A NASA Contractor Has Unveiled The First US Lunar Lander Since The Apollo Missions


On Wednesday morning, during a visit to the company’s headquarters by top NASA and government officials, Pennsylvania-based space company Astrobotic displayed the flight model of its Peregrine Lunar Lander in collaboration with NASA. This is the first moon lander mission since the final Apollo mission nearly 50 years ago.

The robotic lunar lander is part of NASA’s Commercial Lunar Payload Services effort, which aims to use contractors to carry cargo to the Moon’s surface. The Peregrine Lander towers over six feet in height. Five main engines situated on the lander’s base will assist the vehicle to navigate through space and finally land on the Moon’s surface. In addition, the vehicle has several areas where mounted payloads for experiments can be stored.

“This, right here behind me, behind the glass, is the lander that will return our nation to the Moon for the first time in nearly 50 years,” Astrobotic CEO John Thornton stated, adding that it’s “just the beginning of a series of missions.”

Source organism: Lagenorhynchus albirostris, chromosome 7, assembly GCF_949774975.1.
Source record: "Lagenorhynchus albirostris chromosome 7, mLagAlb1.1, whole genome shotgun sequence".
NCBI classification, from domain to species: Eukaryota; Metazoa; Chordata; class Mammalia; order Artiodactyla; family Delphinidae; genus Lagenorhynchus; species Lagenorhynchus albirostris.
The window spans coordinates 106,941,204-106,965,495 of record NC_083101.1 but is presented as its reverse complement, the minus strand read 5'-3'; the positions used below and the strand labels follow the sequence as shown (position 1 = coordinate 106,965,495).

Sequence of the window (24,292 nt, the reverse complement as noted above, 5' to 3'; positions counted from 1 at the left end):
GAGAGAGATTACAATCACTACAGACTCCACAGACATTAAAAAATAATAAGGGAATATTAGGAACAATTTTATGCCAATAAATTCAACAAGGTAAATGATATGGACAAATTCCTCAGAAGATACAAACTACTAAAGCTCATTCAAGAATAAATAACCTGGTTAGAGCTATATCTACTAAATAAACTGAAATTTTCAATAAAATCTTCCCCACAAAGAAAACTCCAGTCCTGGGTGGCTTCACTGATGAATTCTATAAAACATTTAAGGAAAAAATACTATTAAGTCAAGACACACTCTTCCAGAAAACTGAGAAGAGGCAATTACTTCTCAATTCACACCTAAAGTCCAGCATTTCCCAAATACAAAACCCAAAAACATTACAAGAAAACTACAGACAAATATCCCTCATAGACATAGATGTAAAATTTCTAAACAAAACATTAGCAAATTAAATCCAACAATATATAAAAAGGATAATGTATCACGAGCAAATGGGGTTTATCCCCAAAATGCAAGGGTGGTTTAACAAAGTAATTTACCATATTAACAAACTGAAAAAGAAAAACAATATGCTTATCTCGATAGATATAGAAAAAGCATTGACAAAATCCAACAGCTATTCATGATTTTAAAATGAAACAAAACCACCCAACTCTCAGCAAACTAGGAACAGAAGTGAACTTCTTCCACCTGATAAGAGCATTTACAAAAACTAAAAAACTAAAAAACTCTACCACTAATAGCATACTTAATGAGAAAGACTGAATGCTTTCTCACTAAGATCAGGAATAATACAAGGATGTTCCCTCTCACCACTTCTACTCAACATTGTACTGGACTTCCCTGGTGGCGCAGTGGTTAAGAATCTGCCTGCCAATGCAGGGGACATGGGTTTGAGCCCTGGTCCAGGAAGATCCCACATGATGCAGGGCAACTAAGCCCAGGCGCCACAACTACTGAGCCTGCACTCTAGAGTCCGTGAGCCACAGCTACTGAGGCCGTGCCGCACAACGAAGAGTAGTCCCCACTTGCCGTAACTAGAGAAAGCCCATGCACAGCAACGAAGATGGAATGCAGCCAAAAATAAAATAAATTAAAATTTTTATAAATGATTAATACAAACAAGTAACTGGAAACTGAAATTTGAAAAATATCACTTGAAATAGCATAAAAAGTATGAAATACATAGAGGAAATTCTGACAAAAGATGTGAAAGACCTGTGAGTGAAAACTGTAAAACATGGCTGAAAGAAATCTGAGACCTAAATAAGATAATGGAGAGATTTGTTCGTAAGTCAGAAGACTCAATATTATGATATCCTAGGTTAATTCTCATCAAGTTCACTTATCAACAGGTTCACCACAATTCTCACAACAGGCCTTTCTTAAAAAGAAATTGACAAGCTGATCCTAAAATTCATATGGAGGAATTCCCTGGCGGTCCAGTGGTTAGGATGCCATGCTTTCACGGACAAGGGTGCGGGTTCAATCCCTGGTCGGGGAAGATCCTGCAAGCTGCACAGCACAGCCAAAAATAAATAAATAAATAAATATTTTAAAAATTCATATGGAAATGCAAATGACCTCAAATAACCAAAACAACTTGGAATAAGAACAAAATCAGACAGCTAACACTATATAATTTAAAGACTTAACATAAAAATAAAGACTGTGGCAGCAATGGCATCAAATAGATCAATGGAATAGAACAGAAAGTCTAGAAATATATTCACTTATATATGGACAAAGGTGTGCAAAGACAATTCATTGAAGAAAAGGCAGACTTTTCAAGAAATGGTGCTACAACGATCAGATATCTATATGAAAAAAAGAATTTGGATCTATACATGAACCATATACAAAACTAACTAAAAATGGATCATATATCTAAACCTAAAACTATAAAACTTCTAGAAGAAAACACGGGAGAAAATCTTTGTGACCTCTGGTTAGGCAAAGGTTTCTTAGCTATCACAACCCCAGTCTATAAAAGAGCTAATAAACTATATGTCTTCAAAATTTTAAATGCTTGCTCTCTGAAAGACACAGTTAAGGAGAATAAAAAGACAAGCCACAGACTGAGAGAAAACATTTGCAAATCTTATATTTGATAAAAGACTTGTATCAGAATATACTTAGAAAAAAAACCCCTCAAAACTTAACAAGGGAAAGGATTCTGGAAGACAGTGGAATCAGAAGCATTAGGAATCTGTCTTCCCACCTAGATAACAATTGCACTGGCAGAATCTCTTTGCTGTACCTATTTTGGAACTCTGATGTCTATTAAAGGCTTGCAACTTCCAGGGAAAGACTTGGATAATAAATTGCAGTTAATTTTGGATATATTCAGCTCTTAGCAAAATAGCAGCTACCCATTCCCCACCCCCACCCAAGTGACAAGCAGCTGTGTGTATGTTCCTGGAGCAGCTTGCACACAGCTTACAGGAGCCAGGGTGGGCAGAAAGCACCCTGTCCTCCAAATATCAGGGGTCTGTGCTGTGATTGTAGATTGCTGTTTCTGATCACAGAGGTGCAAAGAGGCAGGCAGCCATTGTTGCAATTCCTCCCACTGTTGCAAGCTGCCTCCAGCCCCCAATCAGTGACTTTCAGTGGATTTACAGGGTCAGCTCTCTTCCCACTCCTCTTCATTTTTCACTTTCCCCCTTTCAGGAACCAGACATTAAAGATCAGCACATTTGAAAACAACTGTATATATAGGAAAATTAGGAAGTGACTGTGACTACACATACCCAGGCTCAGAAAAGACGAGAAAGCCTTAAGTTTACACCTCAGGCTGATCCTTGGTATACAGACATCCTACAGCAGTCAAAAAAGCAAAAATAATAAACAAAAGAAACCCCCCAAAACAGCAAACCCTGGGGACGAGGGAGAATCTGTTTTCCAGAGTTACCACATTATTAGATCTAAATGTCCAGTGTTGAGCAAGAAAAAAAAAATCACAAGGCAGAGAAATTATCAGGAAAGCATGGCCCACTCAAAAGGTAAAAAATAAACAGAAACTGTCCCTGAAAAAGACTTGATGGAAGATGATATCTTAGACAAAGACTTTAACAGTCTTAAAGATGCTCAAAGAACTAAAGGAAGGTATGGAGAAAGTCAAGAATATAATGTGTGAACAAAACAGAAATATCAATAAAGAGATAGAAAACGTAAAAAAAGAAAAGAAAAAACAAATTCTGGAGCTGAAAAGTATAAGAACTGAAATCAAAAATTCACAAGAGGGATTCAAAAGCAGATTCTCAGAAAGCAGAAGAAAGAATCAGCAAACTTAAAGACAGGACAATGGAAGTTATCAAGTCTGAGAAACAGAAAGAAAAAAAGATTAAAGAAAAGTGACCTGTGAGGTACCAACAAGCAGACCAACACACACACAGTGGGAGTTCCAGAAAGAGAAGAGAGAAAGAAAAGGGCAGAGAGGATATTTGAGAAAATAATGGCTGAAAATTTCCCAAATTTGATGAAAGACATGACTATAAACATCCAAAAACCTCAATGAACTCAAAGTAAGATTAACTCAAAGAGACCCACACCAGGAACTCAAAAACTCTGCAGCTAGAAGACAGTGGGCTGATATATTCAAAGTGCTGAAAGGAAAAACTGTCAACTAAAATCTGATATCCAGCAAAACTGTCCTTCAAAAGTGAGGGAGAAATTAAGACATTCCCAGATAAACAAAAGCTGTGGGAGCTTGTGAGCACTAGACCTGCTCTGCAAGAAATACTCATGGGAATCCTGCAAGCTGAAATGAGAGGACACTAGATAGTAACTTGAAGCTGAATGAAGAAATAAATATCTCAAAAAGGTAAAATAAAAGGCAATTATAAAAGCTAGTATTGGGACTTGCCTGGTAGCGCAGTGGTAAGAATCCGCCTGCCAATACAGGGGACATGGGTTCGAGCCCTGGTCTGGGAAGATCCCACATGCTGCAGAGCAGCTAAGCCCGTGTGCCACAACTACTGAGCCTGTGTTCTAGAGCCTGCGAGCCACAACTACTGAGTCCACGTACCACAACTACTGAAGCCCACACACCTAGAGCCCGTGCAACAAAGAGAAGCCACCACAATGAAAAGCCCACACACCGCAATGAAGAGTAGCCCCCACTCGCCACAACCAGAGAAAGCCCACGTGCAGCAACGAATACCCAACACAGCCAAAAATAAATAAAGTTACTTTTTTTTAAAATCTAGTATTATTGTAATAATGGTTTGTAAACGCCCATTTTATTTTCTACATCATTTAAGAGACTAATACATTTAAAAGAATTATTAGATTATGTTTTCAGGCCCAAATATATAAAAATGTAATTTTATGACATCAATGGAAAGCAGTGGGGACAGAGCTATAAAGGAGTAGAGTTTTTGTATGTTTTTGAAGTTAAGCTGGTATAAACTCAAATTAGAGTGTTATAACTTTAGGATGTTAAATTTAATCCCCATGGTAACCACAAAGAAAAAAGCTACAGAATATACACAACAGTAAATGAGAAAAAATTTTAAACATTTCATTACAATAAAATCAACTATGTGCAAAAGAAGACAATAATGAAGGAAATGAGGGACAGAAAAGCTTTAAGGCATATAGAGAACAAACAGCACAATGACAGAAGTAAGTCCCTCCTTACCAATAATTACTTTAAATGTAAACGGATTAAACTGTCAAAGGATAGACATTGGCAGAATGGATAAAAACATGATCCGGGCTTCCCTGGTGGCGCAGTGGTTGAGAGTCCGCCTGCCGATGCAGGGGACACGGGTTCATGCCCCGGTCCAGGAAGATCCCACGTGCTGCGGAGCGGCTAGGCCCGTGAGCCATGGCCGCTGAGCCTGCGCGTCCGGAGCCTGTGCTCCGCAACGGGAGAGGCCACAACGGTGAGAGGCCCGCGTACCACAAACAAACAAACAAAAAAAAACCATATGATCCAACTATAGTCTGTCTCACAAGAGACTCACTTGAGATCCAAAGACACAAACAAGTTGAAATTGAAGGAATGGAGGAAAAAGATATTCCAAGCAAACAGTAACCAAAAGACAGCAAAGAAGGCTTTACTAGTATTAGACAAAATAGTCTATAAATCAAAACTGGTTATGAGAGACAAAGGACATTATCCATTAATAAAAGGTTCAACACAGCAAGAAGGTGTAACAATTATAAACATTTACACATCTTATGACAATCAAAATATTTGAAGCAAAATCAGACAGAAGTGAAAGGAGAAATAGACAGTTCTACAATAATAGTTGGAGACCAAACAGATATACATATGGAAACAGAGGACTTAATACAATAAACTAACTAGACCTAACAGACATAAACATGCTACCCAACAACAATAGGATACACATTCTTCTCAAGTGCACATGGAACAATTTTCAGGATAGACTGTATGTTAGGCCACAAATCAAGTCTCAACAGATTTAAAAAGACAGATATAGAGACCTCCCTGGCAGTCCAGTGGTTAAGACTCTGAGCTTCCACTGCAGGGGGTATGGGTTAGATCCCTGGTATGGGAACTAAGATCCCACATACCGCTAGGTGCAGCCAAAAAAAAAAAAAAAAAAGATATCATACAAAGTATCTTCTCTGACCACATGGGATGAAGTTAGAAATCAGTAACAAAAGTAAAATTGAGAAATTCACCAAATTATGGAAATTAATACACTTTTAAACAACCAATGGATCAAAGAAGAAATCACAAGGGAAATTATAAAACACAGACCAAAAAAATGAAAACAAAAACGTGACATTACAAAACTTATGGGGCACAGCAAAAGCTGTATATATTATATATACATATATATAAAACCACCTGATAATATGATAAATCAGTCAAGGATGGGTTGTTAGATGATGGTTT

Members of NASA’s leadership team, including Administrator Bill Nelson and Associate Administrator for Science Thomas Zurbuchen, were on board for the unveiling on Wednesday at Astrobotic’s facility.

“This is an exciting time, and our commercial partners are very much a part of this,” Nelson said during brief remarks at Astrobotic.

The lander’s flight framework was shown, but the vehicle still lacks tanks, solar panels, propulsion, and other features.

“Obviously, the lander is still being built, but it’s far enough along that we can unveil it for what it looks like now,” said Thornton. “And it’s so exciting. It’s 15 years in the making.”

Astrobotic declined to say how much Peregrine costs or how much it charges clients for a slot on the lander.

According to the corporation, the Peregrine lander will deliver 24 payloads to the Moon on its initial launch. Less than half are NASA scientific instruments, with the rest coming from a varied collection of commercial customers. The lander’s final stop is Lacus Mortis, which translates to “Lake of Death.” When it lands, the Peregrine will try to survive a whole lunar day, which will take around two weeks before the freezing, two-week-long lunar night sets in.

NASA plans seven missions to the Moon in the future, two of which are in collaboration with Astrobotic.


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